Attention, Diabetics! This Is How Many Meals You Should Eat Every Day (hint: It’s Not 3)
Soloviova Liudmyla/Shutterstock You’ve been told all your life to eat three square meals a day. Well, if you have diabetes, it might be time to rethink your food schedule. (And if you don’t, watch out for these 12 silent signs of diabetes.) For 12 weeks, 47 obese adults with either pre-diabetes or type 2 diabetes ate either three or six meals a day (presumably without these 9 worst food mistakes diabetics make). Then they swapped over for another 12 weeks, giving blood samples before starting each routine. Even though participants ate the same number of calories, spreading it out into smaller meals gave big benefits, according to results shared at the European Association for the Study of Diabetes annual meeting. During the six-meal plan, participants had lower average blood sugar and showed signs that their bodies could use sugar better. Plus, it took longer for blood sugar to spike after eating in prediabetics, and those with severe prediabetes had fewer times with abnormally high insulin. But that’s not all. Neither of the plans helped the volunteers lose weight on average, but they were less likely to feel hungry (or want to eat when they weren’t) when they had more meals. (To boost your six-meal benefits, don’t miss these 10 life-saving things every diabetic should do.) “These results suggest that increased frequency of meals, consumed at regular times, may be a useful tool for doctors treating subjects with obesity and diabetes or prediabetes, especially those who are reluctant or unsuccessful dieters,” the researchers said in a statement. If you aren’t at risk of diabetes, though, you might not want to jump onboard the six-meal plan yet. A past study in the British Journal of Nutrition found that obese adults didn’t lose any more weight when eat Continue reading >>
3-day Diabetes Meal Plan: 1,200 Calories
Eating with diabetes doesn't need to be restrictive or complicated. Healthy eating is the cornerstone of managing diabetes, yet it can be a challenge figuring out what to eat to balance your blood sugar. Here we've created a delicious 3-day meal plan that makes it easier to follow a diabetes diet. In this plan you'll find a mix of nutritious foods including fiber-rich complex carbohydrates, like whole grains and fresh fruits and vegetables, lean protein sources, healthy fats and dairy. This plan limits the amount of foods with refined carbohydrates (think white bread, white rice and sugar), added sugars and saturated fats, which can negatively impact your health if you eat too much. The carbohydrates are balanced throughout the day with each meal containing 2-3 carb servings (30-45 grams of carbohydrates) and each snack containing around 1 carb serving (15 grams of carbohydrates). The calorie and carbohydrate totals are listed next to each meal and snack so you can swap foods with similar nutrition in and out as you like. Eating with diabetes doesn't need to be restrictive or complicated. Incorporating a variety of foods, as we do in this meal plan, is a healthy and sustainable approach to managing diabetes. Not sure if this is the right plan for you? Calculate your calorie level and find the diet meal plan that will work best for you. Day 1 Meal Prep Tip: Cook or set aside an extra 1/2 cup of black beans tonight at dinner to have for lunch on Day 2. Be sure to rinse canned beans to get rid of excess salt. Breakfast (298 calories, 32 grams carbohydrates) • 1 cup nonfat plain Greek yogurt • 1/2 cup blueberries • 1 1/2 Tbsp. chopped walnuts • 2 tsp. honey Top yogurt with blueberries, walnuts and honey. Note: We use a small amount of added sweetener, in this case h Continue reading >>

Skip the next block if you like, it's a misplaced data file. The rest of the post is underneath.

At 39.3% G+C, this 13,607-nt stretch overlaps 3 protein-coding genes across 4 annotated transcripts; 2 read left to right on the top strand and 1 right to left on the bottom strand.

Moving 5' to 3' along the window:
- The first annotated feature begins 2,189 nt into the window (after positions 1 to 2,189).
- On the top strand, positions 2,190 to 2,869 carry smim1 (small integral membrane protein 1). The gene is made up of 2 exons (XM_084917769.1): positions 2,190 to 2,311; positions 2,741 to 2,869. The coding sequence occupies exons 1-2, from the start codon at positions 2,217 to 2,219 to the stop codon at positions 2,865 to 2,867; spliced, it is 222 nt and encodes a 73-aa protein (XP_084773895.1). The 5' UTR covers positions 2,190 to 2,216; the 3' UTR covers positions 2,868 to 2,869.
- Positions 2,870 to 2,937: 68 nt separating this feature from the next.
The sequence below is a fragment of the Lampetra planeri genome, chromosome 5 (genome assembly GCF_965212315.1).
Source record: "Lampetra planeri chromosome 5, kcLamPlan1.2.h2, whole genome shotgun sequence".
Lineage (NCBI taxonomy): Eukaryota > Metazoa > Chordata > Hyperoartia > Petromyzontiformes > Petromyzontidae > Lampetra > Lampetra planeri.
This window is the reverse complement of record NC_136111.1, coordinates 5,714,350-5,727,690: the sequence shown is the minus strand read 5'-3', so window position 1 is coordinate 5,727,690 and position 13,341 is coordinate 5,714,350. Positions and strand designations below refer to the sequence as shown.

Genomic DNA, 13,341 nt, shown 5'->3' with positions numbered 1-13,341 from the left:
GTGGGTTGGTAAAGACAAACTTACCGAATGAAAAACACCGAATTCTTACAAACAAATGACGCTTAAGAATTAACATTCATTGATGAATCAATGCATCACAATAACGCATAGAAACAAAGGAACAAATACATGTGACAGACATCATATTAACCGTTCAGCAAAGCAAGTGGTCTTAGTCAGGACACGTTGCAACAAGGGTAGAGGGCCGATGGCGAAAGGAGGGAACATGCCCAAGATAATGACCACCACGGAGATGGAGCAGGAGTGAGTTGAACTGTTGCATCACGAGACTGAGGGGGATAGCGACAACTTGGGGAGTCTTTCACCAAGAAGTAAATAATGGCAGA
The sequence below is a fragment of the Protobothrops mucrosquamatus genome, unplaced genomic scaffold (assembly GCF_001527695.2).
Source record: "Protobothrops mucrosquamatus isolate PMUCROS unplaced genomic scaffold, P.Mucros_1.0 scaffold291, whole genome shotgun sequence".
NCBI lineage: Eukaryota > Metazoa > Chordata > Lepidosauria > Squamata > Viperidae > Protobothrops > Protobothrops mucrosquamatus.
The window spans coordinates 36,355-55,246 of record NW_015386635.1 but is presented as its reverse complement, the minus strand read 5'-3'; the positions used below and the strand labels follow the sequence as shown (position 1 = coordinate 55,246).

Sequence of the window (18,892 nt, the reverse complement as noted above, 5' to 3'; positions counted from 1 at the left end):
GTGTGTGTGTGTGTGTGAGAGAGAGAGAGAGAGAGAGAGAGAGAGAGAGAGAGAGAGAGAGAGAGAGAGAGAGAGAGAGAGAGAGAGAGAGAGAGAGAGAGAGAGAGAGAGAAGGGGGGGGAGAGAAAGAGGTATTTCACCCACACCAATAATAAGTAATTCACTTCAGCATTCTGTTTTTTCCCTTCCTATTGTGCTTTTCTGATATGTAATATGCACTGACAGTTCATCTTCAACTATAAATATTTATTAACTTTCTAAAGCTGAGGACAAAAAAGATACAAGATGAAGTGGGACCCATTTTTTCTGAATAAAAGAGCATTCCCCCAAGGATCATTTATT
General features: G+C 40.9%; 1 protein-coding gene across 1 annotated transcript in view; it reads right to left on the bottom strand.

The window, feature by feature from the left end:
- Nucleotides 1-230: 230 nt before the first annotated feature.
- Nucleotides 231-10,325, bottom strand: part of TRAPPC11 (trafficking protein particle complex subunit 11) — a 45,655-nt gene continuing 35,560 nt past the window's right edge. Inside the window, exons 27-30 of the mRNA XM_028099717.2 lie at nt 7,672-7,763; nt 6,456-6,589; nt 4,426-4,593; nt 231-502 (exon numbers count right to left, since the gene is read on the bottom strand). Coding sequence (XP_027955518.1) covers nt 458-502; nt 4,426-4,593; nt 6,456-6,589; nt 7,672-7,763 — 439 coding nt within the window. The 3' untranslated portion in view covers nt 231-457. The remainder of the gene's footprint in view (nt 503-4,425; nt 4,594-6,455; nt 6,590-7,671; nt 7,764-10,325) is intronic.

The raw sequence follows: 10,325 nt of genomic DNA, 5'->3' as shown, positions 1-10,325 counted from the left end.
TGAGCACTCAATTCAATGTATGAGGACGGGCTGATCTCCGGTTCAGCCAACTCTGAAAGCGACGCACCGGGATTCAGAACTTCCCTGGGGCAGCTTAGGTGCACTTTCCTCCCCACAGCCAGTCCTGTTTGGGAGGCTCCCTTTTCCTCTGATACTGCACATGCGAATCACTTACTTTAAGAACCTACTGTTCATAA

Six Small Meals A Day Diet
I am a fast and efficient writer that would love to write articles for your company. Thank you for your consideration! A bowl of yogurt topped with fruit, nuts and cereal on the cushion of a chair.Photo Credit: saquizeta/iStock/Getty Images Whether you are diagnosed with diabetes and your doctor has suggested eating frequent meals, or you are on a restricted-calorie diet and want to prevent hunger throughout the day, eating six small, balanced meals a day is a healthy alternative to the standard three. By eating six small meals, you can curb your hunger and keep your blood sugar at a stable level, provided the food you are eating is nutritious. Eat a protein-rich breakfast that includes fiber as well as fruits and vegetables. Because you will be eating another small meal in the late morning, avoid overeating and keep your first meal of the day as light as possible. Try eating oatmeal with bananas, strawberries and nuts on top, or a breakfast burrito with black beans, egg whites and a variety of fruits and vegetables. Eat a small second breakfast, more like a mid-morning snack, approximately three hours after your first meal. Using a lean protein source like yogurt, add fruits like blueberries and stir in wheat germ or sunflower seeds to create a balanced meal. Provide your body with a nourishing lunch, like sliced, skinless chicken breast on whole-wheat bread with lettuce, tomato and avocado. Avoid eating salty snacks like chips and popcorn, which are high in saturated fat and will raise your calorie count for the day significantly. Snack on a small, high-protein meal that's packed with vegetables about three hours after lunch. Eat a small salad topped with nuts or seeds, or a handful of vegetables like celery, carrots and broccoli dipped in nonfat Italian dressing. Ea Continue reading >>
The Truth About The So-called "diabetes Diet"